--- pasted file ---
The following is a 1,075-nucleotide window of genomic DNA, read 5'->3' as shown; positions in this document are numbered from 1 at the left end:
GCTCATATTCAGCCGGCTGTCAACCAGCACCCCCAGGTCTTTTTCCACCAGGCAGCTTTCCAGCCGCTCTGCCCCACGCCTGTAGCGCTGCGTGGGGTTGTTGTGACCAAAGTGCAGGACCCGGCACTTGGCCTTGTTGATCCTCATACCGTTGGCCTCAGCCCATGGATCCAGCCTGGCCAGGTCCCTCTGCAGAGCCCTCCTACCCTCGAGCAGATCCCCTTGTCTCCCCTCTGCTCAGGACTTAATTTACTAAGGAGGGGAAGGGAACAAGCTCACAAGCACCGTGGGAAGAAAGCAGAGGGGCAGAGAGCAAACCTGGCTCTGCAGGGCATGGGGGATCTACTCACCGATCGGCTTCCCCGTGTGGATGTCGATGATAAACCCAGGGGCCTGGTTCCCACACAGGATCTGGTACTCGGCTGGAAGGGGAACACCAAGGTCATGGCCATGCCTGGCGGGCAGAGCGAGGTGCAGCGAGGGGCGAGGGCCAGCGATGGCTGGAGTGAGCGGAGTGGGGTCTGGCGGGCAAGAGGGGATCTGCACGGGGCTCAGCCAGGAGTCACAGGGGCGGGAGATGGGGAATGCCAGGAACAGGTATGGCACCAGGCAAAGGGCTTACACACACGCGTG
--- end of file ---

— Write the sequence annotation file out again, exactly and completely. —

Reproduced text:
The following is a 1,075-nucleotide window of genomic DNA, read 5'->3' as shown; positions in this document are numbered from 1 at the left end:
GCTCATATTCAGCCGGCTGTCAACCAGCACCCCCAGGTCTTTTTCCACCAGGCAGCTTTCCAGCCGCTCTGCCCCACGCCTGTAGCGCTGCGTGGGGTTGTTGTGACCAAAGTGCAGGACCCGGCACTTGGCCTTGTTGATCCTCATACCGTTGGCCTCAGCCCATGGATCCAGCCTGGCCAGGTCCCTCTGCAGAGCCCTCCTACCCTCGAGCAGATCCCCTTGTCTCCCCTCTGCTCAGGACTTAATTTACTAAGGAGGGGAAGGGAACAAGCTCACAAGCACCGTGGGAAGAAAGCAGAGGGGCAGAGAGCAAACCTGGCTCTGCAGGGCATGGGGGATCTACTCACCGATCGGCTTCCCCGTGTGGATGTCGATGATAAACCCAGGGGCCTGGTTCCCACACAGGATCTGGTACTCGGCTGGAAGGGGAACACCAAGGTCATGGCCATGCCTGGCGGGCAGAGCGAGGTGCAGCGAGGGGCGAGGGCCAGCGATGGCTGGAGTGAGCGGAGTGGGGTCTGGCGGGCAAGAGGGGATCTGCACGGGGCTCAGCCAGGAGTCACAGGGGCGGGAGATGGGGAATGCCAGGAACAGGTATGGCACCAGGCAAAGGGCTTACACACACGCGTG